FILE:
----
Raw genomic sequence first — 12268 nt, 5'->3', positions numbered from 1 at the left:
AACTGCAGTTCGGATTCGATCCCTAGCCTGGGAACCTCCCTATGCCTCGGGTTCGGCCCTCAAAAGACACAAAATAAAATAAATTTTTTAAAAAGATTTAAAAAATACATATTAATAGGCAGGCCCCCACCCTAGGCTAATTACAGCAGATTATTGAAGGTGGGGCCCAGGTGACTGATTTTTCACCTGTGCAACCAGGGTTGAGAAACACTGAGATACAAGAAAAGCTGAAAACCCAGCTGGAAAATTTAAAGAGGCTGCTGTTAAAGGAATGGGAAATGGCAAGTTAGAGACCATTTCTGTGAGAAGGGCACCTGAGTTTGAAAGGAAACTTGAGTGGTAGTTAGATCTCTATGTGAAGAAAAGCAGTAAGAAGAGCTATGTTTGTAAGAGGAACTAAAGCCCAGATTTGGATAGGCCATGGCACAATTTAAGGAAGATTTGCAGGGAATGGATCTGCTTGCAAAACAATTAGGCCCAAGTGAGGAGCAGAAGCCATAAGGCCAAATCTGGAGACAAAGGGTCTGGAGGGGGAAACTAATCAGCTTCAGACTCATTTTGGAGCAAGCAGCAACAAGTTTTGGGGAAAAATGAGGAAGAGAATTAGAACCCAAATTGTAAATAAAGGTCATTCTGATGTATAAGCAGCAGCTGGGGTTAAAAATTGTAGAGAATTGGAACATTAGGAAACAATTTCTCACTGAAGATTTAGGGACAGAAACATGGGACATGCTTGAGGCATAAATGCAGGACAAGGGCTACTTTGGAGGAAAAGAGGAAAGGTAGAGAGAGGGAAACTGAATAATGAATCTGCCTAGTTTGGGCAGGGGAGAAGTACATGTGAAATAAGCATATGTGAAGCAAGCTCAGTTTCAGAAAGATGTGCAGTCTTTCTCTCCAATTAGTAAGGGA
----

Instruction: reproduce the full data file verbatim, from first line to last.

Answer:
Raw genomic sequence first — 12268 nt, 5'->3', positions numbered from 1 at the left:
AACTGCAGTTCGGATTCGATCCCTAGCCTGGGAACCTCCCTATGCCTCGGGTTCGGCCCTCAAAAGACACAAAATAAAATAAATTTTTTAAAAAGATTTAAAAAATACATATTAATAGGCAGGCCCCCACCCTAGGCTAATTACAGCAGATTATTGAAGGTGGGGCCCAGGTGACTGATTTTTCACCTGTGCAACCAGGGTTGAGAAACACTGAGATACAAGAAAAGCTGAAAACCCAGCTGGAAAATTTAAAGAGGCTGCTGTTAAAGGAATGGGAAATGGCAAGTTAGAGACCATTTCTGTGAGAAGGGCACCTGAGTTTGAAAGGAAACTTGAGTGGTAGTTAGATCTCTATGTGAAGAAAAGCAGTAAGAAGAGCTATGTTTGTAAGAGGAACTAAAGCCCAGATTTGGATAGGCCATGGCACAATTTAAGGAAGATTTGCAGGGAATGGATCTGCTTGCAAAACAATTAGGCCCAAGTGAGGAGCAGAAGCCATAAGGCCAAATCTGGAGACAAAGGGTCTGGAGGGGGAAACTAATCAGCTTCAGACTCATTTTGGAGCAAGCAGCAACAAGTTTTGGGGAAAAATGAGGAAGAGAATTAGAACCCAAATTGTAAATAAAGGTCATTCTGATGTATAAGCAGCAGCTGGGGTTAAAAATTGTAGAGAATTGGAACATTAGGAAACAATTTCTCACTGAAGATTTAGGGACAGAAACATGGGACATGCTTGAGGCATAAATGCAGGACAAGGGCTACTTTGGAGGAAAAGAGGAAAGGTAGAGAGAGGGAAACTGAATAATGAATCTGCCTAGTTTGGGCAGGGGAGAAGTACATGTGAAATAAGCATATGTGAAGCAAGCTCAGTTTCAGAAAGATGTGCAGTCTTTCTCTCCAATTAGTAAGGGA